Monday, March 01, 2010

Voters are still unsure about the Tories, admits Cameron.

He really is beginning to look desperate.

In his last speech to a Tory conference before the election, Cameron said elections are never handed out on a plate as he responded to concerns that the party's campaign is faltering.

"We all know that the British people have still got some big questions that they want to ask us, and that we've got to answer," Cameron told the spring forum in Brighton in a 40-minute speech delivered without notes.

"Are you really up to it? Are you really going to make that difference?"

He attempted to address the concerns by claiming that the party had modernised and would rebuild "broken" Britain by reforming public services and tackling the record £178bn fiscal deficit at a faster rate than Labour.

Voters, he insisted, would embrace change because they would not want another five years of Gordon Brown, a man engaged in a "dangerous dance of death that is dragging this country down".

I don't know anyone who believes that Gordon Brown is engaged in a "dangerous dance of death that is dragging this country down". Perhaps in Tory circles that is how it feels living in today's Britain, but it's an experience that most of us don't share.

And, much as Cameron says that we have questions over whether or not he's the man for the job, I note that he offers no answers and continues in his relentless - and utterly unfair - attacks on Brown.
In a highly personalised attack on the prime minister, Cameron said: "What sort of genius is it that doubles the national debt?
That's a bit like attacking Barack Obama for bailing out the American banks. Nobody wanted to do it, and nobody did it without a heavy heart, but the choice was either do it or watch the entire financial system collapse.

So Cameron is, somewhere along the line, playing on an assumption that most people are too stupid to understand this. I don't think he's right in that assumption.

I think most people understand that, given a choice, no-one would have willingly bailed out the banks. The horrible truth is that we didn't have a choice.

Cameron has set out his tent on the same piece of ground which the Tea Party movement in American currently occupy, where one can feign opposition to the bailout and pretend that this was a simple matter of choice.

Indeed, Cameron has gone further, by pretending that the economic crisis which swept the world was somehow not an international crisis brought about by the US sub prime mortgage fiasco, but that it was a failing of Gordon Brown personally.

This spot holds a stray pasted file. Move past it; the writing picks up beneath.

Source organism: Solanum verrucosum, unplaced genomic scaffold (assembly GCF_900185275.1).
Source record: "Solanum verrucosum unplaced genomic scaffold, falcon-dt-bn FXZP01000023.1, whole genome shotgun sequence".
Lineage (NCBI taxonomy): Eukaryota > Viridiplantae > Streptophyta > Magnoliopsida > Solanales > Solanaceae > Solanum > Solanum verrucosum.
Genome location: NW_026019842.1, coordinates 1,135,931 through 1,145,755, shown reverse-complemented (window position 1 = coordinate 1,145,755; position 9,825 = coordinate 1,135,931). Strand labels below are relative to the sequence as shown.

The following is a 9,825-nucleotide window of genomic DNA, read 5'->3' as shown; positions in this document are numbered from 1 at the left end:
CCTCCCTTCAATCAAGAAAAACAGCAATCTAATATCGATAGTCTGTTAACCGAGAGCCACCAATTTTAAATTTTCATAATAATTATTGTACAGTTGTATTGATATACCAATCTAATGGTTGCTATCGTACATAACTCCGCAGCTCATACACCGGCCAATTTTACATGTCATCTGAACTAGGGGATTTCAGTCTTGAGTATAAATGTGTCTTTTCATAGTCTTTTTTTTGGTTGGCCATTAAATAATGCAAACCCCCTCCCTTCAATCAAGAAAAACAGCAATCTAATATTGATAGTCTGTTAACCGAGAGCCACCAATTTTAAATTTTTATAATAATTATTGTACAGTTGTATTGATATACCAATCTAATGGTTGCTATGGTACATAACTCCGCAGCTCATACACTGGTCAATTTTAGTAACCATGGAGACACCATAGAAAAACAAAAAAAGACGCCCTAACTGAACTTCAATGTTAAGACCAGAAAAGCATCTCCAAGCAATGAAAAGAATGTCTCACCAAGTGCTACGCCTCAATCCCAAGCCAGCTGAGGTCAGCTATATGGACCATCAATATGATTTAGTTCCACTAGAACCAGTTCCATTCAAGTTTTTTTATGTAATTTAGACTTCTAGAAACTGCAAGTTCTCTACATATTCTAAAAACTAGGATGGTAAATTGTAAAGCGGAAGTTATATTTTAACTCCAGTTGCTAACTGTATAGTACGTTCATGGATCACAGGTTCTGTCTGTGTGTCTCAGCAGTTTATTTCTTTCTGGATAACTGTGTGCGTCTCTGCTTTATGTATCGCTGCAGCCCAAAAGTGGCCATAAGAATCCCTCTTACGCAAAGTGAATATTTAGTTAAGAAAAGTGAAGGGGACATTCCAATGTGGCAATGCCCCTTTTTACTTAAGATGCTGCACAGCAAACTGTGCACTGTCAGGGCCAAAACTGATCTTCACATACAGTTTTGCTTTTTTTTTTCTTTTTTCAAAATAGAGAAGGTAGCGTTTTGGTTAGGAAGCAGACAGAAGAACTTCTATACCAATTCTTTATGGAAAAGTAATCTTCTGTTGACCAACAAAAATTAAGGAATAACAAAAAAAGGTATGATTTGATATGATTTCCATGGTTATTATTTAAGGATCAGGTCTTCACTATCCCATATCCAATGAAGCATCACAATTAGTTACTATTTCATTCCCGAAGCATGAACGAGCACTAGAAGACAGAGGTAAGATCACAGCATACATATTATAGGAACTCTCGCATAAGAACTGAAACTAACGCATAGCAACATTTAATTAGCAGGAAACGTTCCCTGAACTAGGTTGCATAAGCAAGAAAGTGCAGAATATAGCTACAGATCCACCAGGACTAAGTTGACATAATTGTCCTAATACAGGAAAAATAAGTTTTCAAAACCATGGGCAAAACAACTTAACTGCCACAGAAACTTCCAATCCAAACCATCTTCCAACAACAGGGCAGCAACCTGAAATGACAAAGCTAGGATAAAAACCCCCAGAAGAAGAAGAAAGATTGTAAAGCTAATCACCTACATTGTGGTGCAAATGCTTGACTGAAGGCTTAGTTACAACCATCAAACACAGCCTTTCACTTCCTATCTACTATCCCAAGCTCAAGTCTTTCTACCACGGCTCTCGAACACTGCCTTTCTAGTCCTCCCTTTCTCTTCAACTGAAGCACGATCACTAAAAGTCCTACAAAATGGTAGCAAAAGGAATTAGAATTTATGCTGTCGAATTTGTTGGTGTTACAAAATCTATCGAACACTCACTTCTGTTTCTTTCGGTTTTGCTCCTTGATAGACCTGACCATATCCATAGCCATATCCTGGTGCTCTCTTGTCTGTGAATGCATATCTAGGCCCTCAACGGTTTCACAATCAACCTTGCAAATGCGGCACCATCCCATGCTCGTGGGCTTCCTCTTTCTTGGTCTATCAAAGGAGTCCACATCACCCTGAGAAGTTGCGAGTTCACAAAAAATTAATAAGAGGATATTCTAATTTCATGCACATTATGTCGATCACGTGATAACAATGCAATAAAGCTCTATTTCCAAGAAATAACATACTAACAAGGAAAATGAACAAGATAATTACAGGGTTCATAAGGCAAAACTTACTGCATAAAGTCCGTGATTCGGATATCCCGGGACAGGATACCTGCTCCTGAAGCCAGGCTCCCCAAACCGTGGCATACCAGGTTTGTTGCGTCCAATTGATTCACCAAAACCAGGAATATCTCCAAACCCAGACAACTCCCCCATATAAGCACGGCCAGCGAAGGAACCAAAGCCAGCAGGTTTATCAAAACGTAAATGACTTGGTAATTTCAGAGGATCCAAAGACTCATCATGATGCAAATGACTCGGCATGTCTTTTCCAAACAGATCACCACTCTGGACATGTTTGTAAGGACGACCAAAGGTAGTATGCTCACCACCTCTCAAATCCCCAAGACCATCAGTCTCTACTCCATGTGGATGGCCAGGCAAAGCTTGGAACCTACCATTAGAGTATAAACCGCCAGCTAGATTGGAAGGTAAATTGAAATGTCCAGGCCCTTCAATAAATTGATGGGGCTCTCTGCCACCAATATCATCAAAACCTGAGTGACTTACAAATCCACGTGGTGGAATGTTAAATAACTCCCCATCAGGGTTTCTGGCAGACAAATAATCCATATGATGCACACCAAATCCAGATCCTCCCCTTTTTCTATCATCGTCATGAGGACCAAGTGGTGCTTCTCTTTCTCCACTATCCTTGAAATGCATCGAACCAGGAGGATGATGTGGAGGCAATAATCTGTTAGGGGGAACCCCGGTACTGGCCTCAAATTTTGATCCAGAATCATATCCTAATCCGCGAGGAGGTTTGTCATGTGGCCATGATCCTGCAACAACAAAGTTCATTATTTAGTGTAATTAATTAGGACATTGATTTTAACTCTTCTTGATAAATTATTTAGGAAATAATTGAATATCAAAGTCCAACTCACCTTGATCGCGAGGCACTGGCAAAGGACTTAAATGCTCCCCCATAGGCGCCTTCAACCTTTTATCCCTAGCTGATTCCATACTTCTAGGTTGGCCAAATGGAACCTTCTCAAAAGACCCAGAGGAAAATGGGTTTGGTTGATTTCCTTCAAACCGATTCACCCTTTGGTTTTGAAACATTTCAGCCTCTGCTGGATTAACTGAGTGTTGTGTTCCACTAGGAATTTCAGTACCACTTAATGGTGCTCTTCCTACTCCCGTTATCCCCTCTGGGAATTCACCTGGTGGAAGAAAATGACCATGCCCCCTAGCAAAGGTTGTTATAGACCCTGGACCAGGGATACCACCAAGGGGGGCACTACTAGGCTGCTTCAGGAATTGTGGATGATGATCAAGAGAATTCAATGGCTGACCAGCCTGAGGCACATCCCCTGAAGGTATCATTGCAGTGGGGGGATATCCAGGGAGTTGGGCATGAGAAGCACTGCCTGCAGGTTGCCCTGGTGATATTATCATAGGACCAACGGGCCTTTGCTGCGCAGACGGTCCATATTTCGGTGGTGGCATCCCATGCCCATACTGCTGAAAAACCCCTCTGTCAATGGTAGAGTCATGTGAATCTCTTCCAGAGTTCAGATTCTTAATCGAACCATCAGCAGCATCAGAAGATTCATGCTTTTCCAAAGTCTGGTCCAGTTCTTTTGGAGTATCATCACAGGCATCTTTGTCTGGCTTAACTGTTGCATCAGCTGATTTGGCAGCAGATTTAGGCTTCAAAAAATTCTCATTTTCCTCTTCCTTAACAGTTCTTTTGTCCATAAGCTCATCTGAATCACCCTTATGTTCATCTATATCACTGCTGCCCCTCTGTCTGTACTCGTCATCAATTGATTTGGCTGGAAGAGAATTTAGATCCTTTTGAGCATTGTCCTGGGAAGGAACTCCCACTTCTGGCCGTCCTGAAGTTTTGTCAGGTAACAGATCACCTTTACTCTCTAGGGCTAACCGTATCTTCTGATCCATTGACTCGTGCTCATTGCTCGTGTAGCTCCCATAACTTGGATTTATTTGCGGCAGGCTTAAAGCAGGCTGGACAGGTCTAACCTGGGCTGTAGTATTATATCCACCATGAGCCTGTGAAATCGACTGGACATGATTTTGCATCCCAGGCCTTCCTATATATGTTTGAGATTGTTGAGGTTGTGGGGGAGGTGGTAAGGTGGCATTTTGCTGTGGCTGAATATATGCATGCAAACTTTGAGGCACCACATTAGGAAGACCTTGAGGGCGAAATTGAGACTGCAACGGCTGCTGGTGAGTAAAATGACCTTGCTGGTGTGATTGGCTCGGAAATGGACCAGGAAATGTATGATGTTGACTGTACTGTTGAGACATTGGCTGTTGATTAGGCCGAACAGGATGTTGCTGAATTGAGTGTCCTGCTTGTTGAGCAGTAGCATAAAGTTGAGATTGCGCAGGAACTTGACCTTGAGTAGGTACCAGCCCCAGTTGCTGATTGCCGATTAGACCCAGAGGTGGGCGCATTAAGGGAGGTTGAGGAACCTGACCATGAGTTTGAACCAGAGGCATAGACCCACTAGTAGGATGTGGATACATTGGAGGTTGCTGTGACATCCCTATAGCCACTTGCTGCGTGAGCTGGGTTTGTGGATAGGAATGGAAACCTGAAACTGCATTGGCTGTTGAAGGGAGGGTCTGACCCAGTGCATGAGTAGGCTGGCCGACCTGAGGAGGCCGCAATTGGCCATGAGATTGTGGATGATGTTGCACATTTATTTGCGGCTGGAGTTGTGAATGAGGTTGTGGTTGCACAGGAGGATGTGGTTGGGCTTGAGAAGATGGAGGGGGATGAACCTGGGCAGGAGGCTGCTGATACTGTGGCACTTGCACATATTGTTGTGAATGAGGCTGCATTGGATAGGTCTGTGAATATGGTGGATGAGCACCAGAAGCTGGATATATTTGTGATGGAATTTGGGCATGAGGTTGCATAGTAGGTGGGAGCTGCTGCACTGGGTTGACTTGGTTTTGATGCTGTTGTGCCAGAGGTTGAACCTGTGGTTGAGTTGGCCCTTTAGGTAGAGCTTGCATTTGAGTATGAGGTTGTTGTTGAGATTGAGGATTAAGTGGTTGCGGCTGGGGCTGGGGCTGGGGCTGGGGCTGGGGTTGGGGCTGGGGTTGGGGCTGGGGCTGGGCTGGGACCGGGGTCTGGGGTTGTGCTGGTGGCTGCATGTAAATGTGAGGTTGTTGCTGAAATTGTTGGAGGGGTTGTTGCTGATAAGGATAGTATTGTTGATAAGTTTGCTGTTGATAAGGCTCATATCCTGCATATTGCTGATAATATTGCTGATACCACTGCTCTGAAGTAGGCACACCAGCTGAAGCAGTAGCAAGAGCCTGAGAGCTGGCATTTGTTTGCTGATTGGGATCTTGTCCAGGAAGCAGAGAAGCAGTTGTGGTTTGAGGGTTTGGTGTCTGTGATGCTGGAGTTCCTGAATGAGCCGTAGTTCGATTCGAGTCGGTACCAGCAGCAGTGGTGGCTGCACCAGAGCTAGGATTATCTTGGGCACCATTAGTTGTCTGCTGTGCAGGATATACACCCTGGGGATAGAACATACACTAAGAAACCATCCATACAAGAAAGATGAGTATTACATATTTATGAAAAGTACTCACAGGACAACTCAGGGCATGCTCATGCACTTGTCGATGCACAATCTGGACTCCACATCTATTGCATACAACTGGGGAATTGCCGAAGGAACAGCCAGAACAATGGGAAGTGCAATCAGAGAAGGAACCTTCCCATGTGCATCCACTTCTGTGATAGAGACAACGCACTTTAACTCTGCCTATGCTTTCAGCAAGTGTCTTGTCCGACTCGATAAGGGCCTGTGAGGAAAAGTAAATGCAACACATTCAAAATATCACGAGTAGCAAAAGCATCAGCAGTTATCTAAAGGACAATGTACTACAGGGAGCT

Such opportunism makes it hard to take the man seriously. Because he is demanding that we discuss current events through a prism which only his most fervent supporters can agree with.

To the rest of us, there is much fault that one can find in Brown's premiership, but to pretend that he caused the collapse of the world's financial system is simply ludicrous.

And that's my problem with Cameron. He keeps begging the rest of us to take him seriously, but we can't possibly do that until he starts treating us like adults.

For the first time in many months, I am beginning to doubt that this guy is actually going to win the next election. I have always said that he was going to walk in. That Britain was, somehow, sleep walking to the next Tory government.

But Cameron isn't even doing the minimum amount necessary to bring that about. It should be a walk in. It should be a done deal.

But Cameron isn't closing that deal. And, in his most recent speech, he sounds like he's begging to be given a chance.

And, whilst begging, he's resorting to hyperbole to denigrate his opponent.

I mean, seriously: Gordon Brown is engaged in a "dangerous dance of death that is dragging this country down"?

People who talk that way are not serious and should not be treated as if they are.

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